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The Coalition to End Childhood Lead Poisoning (Coalition) is a 501c3 nonprofit organization that develops, implements, and promotes programs and policies to eradicate childhood lead poisoning and further the creation of healthy homes. The Coalition was founded in 1986 as Parents Against Lead, a grassroots volunteer effort. Today, the Coalition is a nationally recognized policy, advocacy and direct service organization headquartered in Baltimore. The organization also provides advisory services to organizations such as the Centers for Disease Control and Prevention, the US Department of Housing and Urban Development, the Council on Foundations, the US Conference of Mayors and numerous cities and nonprofit organizations.
The Green & Healthy Homes Initiative was charged in 2008 by the Council on Foundations and the White House Office of Recovery to lead the national efforts to integrate lead hazard control, healthy homes, and weatherization and energy efficiency work. This project later became the Green & Healthy Homes Initiative; directed by the Coalition that addresses the health and energy efficiency needs of a home through a holistic intervention model.
The Coalition is committed to the creation of resources, programs, and policies to prevent childhood lead poisoning and home-based environmental health hazards. We work in collaboration with families, community organizations, educators, government agencies, insurers, property owners, and health care providers to construct real, attainable and cost-effective means to create lead-safe and healthy homes. The Coalition is dedicated to the primary prevention of childhood lead poisoning and the creation of healthy home environments that eradicate environmental and social injustices and result in healthier children, better school performance, the revitalization of our housing stock and more productive communities.
To break the link between unhealthy housing and unhealthy children, families and seniors.
Founded in Baltimore in 1986 as Parents Against Lead, the Coalition the End Childhood Lead Poisoning has grown into a national leader advancing the mission to break the link between unhealthy housing and unhealthy children. Its commitment and innovative work over the last several decades has fueled significant changes in public policy and funding to support the creation of green, healthy and safe homes in older, lower income neighborhoods. Its ground breaking national work in systems change, technical assistance and public policy remains strongly tied to and informed by its service programs in Baltimore, Maryland and Providence, Rhode Island.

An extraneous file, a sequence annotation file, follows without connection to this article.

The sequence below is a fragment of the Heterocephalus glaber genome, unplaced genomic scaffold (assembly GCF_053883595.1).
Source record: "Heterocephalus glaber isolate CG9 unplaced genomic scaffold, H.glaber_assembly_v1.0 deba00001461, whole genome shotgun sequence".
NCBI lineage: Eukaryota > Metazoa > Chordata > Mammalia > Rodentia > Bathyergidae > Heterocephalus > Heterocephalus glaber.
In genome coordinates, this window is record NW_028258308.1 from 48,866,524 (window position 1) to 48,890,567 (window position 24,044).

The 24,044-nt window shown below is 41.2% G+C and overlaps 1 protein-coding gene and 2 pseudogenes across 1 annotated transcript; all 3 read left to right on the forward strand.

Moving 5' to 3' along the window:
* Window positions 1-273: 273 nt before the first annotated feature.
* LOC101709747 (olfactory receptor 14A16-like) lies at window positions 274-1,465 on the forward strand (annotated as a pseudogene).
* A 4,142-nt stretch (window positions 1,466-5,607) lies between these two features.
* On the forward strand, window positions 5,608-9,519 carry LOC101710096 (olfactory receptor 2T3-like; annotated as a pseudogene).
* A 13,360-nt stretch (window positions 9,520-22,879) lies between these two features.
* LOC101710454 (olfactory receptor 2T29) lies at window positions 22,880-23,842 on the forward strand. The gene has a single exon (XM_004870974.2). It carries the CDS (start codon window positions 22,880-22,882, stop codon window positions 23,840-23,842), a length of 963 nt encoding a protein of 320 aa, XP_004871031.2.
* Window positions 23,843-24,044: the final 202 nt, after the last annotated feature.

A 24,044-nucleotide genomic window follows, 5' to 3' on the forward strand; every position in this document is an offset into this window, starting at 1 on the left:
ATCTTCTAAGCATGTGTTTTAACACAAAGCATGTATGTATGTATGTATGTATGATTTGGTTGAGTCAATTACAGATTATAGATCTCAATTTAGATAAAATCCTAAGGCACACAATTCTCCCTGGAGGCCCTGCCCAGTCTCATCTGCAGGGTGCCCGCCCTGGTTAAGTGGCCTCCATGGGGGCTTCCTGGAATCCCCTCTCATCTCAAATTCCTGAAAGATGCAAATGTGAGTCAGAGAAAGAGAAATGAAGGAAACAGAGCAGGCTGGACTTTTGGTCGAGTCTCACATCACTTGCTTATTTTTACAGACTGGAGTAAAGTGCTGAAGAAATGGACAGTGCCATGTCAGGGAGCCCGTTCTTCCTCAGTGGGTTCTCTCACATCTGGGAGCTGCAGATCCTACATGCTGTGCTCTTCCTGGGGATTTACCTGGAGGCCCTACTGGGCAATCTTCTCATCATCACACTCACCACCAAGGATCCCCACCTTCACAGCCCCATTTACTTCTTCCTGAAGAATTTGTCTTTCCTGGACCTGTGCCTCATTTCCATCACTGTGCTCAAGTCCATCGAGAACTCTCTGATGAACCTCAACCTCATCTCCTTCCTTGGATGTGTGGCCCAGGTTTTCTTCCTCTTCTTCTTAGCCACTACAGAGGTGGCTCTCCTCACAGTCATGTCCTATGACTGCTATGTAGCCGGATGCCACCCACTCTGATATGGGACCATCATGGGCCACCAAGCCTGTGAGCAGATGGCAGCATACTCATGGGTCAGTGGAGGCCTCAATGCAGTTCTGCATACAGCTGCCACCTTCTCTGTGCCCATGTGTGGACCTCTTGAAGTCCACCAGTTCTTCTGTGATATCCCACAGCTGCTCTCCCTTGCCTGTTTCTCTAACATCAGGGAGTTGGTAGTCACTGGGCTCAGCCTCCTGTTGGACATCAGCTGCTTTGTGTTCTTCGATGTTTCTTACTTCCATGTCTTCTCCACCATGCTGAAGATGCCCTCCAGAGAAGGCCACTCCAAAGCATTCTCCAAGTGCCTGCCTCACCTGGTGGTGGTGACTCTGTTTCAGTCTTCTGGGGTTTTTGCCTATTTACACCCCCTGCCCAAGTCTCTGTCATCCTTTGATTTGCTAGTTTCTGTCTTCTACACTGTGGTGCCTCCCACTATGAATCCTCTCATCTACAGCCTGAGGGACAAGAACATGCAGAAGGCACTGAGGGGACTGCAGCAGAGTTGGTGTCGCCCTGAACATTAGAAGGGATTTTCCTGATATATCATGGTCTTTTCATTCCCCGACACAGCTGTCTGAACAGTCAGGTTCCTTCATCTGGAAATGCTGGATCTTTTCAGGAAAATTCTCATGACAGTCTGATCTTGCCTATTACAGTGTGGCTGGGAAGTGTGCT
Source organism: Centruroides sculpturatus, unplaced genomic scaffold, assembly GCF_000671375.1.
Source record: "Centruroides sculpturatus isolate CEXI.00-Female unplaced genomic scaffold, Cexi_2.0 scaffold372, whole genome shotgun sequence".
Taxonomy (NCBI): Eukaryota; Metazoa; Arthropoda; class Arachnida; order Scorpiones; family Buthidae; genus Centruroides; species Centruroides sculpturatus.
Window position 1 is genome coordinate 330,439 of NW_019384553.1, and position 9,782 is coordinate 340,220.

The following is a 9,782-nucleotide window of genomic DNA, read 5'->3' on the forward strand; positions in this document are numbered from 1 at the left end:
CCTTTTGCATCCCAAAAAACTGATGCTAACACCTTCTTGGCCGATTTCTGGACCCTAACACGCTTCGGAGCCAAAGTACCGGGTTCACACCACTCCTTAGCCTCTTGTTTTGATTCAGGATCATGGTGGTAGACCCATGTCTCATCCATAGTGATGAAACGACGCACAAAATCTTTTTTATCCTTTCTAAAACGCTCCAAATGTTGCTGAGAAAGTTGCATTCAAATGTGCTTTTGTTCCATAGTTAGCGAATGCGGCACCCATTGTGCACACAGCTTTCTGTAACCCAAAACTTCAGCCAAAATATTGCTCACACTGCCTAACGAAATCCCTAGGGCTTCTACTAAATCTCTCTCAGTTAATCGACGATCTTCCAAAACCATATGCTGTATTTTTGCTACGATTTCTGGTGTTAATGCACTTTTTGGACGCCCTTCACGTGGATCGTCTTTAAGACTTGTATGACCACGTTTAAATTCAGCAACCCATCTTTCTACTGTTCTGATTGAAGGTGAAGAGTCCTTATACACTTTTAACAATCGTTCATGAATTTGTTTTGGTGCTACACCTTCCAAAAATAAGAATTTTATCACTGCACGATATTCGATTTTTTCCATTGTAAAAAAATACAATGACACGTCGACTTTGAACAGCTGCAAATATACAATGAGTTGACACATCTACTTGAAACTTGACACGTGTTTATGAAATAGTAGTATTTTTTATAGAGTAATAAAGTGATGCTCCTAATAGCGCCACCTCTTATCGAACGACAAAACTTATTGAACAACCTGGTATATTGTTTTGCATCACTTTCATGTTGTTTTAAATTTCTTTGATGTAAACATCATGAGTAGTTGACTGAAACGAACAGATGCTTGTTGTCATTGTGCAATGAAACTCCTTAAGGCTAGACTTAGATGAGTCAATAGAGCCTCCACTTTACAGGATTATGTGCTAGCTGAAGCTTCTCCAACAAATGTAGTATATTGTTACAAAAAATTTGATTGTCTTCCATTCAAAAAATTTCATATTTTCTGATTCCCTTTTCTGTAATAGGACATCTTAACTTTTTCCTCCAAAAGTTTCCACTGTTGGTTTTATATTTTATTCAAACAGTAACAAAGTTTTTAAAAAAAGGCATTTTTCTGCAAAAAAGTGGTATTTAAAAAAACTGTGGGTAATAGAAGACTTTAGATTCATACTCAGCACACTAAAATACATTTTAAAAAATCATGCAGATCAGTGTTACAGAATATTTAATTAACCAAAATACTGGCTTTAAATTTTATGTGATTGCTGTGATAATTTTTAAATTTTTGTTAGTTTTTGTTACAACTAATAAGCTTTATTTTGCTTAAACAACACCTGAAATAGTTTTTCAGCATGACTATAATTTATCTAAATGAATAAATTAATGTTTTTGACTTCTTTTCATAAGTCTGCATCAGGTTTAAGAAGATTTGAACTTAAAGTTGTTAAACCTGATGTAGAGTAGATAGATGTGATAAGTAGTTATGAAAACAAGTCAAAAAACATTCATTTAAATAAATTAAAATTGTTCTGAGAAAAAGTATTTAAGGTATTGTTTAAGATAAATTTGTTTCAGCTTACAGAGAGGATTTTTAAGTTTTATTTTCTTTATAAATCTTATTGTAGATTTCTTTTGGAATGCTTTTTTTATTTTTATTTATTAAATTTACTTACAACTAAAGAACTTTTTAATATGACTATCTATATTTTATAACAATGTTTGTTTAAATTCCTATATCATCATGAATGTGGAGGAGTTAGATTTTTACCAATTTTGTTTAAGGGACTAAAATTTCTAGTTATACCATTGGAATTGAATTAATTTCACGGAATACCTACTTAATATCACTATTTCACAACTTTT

Certified by the Maryland Association of Nonprofit Organizations as a “Standards of Excellence” organization, the Coalition has directly and successfully managed more than $50 million dollars in federal, state and local government contracts as well as grants from national and local foundations. Nationally, the Coalition has been instrumental in directly raising more than $250,000,000 to support it partners in 20 states.
The Coalition provides a broad range of client services, including family advocacy, case management, public awareness & training, legal services, compliance assistance, and lead hazard reduction. The organization has established a track record of innovation by creating and implementing successful programs which have been replicated nationally.
As the creator of the national Green & Healthy Homes Initiative™ (GHHI), the Coalition has forged new partnerships and created innovative programs to improve the delivery of services and ensure the efficient use of resources to reduce lead poisoning (in Maryland by 98%), asthma and injury in low income housing while improving energy efficiency. Since 1994, the Coalition has developed 27 pieces of successful legislation to set standards for enforcement, prevention and education. Through this work, the Coalition continues its mission to end lead poisoning while helping to create a new way of doing business that looks at housing as an integral factor in the health of families and communities.